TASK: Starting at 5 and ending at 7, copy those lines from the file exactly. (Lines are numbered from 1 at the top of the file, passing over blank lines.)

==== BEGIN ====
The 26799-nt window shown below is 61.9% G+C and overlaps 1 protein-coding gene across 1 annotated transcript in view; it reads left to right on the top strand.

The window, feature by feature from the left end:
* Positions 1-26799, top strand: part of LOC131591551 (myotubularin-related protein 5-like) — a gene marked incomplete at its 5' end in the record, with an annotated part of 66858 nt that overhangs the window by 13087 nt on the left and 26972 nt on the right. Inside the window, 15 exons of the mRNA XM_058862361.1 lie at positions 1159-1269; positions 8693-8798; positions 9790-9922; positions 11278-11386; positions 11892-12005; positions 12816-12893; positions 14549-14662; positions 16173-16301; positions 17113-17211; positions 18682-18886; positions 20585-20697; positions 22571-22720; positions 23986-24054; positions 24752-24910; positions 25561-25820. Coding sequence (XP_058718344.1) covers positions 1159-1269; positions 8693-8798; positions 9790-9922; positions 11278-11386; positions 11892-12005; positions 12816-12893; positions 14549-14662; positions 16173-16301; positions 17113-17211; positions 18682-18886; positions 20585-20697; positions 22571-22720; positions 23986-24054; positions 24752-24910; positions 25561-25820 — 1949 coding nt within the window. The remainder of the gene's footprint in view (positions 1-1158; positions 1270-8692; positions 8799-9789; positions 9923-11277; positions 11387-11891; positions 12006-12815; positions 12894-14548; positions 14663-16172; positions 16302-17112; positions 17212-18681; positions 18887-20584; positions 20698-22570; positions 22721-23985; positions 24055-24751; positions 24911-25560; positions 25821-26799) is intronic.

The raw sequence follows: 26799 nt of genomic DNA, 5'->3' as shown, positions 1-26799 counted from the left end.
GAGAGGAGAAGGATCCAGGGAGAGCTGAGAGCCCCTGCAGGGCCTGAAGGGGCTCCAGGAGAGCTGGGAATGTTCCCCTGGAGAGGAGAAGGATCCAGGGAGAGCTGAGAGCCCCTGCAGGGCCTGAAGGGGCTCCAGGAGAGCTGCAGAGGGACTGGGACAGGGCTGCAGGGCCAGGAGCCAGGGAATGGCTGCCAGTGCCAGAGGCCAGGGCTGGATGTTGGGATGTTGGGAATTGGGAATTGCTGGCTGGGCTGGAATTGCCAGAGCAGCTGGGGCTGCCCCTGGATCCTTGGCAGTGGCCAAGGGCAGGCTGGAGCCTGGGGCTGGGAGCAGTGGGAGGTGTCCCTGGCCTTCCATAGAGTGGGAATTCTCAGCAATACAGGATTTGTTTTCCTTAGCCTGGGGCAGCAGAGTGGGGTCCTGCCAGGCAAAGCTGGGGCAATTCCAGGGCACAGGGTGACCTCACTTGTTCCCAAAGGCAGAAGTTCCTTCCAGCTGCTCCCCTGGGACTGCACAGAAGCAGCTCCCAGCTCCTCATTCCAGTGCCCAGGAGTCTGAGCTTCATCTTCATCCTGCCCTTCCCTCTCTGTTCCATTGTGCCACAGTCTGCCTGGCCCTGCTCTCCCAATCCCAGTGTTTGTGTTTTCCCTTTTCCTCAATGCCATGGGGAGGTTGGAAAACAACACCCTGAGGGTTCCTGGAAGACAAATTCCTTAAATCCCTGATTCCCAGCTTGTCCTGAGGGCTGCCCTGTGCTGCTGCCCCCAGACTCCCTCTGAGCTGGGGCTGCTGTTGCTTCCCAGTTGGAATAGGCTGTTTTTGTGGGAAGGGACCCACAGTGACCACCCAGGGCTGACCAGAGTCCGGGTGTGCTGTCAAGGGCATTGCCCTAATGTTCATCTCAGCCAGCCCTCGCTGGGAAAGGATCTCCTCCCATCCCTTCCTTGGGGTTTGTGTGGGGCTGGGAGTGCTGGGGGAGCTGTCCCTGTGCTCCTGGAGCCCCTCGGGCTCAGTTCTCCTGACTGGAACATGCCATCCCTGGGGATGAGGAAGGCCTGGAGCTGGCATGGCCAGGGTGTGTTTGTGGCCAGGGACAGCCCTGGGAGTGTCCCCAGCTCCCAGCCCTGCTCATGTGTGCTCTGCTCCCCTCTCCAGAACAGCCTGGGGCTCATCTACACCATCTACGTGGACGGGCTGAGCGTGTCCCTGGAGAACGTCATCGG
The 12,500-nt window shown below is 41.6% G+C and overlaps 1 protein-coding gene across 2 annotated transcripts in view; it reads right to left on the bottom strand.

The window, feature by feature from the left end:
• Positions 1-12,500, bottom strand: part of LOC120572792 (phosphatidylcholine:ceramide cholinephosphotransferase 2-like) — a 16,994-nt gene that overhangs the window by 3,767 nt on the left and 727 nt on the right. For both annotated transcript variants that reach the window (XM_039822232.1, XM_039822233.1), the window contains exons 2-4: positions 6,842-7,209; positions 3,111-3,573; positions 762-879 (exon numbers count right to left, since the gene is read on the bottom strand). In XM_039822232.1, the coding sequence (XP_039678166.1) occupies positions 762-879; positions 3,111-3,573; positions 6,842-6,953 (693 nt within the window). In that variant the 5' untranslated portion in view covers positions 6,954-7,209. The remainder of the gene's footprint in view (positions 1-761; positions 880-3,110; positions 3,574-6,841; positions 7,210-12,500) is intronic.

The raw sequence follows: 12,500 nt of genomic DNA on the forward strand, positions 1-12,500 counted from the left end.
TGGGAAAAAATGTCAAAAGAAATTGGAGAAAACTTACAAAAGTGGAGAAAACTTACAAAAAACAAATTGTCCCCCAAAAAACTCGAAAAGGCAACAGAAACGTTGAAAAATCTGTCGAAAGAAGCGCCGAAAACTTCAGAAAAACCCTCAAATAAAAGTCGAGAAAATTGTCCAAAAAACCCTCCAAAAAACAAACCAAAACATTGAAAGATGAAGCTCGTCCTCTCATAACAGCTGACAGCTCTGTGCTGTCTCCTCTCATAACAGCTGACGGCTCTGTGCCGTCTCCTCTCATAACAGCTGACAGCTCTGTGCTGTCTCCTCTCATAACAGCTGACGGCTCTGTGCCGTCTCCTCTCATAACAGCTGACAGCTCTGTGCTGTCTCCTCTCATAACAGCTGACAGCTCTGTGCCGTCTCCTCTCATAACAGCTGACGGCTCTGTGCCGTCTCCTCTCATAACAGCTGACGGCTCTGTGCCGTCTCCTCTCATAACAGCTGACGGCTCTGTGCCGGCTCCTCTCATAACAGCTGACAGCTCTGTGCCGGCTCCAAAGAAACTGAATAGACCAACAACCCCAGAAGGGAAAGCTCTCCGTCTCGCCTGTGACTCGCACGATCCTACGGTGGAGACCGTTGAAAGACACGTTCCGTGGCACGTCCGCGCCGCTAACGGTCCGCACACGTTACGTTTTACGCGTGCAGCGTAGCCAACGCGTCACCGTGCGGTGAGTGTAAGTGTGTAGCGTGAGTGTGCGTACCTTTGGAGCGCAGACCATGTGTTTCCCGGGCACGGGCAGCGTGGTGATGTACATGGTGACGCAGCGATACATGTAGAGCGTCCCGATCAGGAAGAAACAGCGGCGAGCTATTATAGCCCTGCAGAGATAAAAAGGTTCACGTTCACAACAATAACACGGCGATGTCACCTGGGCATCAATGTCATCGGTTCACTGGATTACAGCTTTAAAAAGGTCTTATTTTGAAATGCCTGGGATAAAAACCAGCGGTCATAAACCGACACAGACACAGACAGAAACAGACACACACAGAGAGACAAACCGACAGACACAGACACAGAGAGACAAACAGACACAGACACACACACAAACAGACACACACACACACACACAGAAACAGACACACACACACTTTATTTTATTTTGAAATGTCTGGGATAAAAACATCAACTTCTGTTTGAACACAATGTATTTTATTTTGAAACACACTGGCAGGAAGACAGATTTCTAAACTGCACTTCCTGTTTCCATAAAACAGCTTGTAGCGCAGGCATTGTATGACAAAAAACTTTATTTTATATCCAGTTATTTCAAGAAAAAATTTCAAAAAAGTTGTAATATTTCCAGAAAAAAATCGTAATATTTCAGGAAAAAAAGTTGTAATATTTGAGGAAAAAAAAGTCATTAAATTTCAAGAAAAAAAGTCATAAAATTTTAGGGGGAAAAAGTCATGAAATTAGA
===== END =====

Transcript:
GAGAGGAGAAGGATCCAGGGAGAGCTGAGAGCCCCTGCAGGGCCTGAAGGGGCTCCAGGAGAGCTGGGAATGTTCCCCTGGAGAGGAGAAGGATCCAGGGAGAGCTGAGAGCCCCTGCAGGGCCTGAAGGGGCTCCAGGAGAGCTGCAGAGGGACTGGGACAGGGCTGCAGGGCCAGGAGCCAGGGAATGGCTGCCAGTGCCAGAGGCCAGGGCTGGATGTTGGGATGTTGGGAATTGGGAATTGCTGGCTGGGCTGGAATTGCCAGAGCAGCTGGGGCTGCCCCTGGATCCTTGGCAGTGGCCAAGGGCAGGCTGGAGCCTGGGGCTGGGAGCAGTGGGAGGTGTCCCTGGCCTTCCATAGAGTGGGAATTCTCAGCAATACAGGATTTGTTTTCCTTAGCCTGGGGCAGCAGAGTGGGGTCCTGCCAGGCAAAGCTGGGGCAATTCCAGGGCACAGGGTGACCTCACTTGTTCCCAAAGGCAGAAGTTCCTTCCAGCTGCTCCCCTGGGACTGCACAGAAGCAGCTCCCAGCTCCTCATTCCAGTGCCCAGGAGTCTGAGCTTCATCTTCATCCTGCCCTTCCCTCTCTGTTCCATTGTGCCACAGTCTGCCTGGCCCTGCTCTCCCAATCCCAGTGTTTGTGTTTTCCCTTTTCCTCAATGCCATGGGGAGGTTGGAAAACAACACCCTGAGGGTTCCTGGAAGACAAATTCCTTAAATCCCTGATTCCCAGCTTGTCCTGAGGGCTGCCCTGTGCTGCTGCCCCCAGACTCCCTCTGAGCTGGGGCTGCTGTTGCTTCCCAGTTGGAATAGGCTGTTTTTGTGGGAAGGGACCCACAGTGACCACCCAGGGCTGACCAGAGTCCGGGTGTGCTGTCAAGGGCATTGCCCTAATGTTCATCTCAGCCAGCCCTCGCTGGGAAAGGATCTCCTCCCATCCCTTCCTTGGGGTTTGTGTGGGGCTGGGAGTGCTGGGGGAGCTGTCCCTGTGCTCCTGGAGCCCCTCGGGCTCAGTTCTCCTGACTGGAACATGCCATCCCTGGGGATGAGGAAGGCCTGGAGCTGGCATGGCCAGGGTGTGTTTGTGGCCAGGGACAGCCCTGGGAGTGTCCCCAGCTCCCAGCCCTGCTCATGTGTGCTCTGCTCCCCTCTCCAGAACAGCCTGGGGCTCATCTACACCATCTACGTGGACGGGCTGAGCGTGTCCCTGGAGAACGTCATCGG
The 12,500-nt window shown below is 41.6% G+C and overlaps 1 protein-coding gene across 2 annotated transcripts in view; it reads right to left on the bottom strand.

The window, feature by feature from the left end: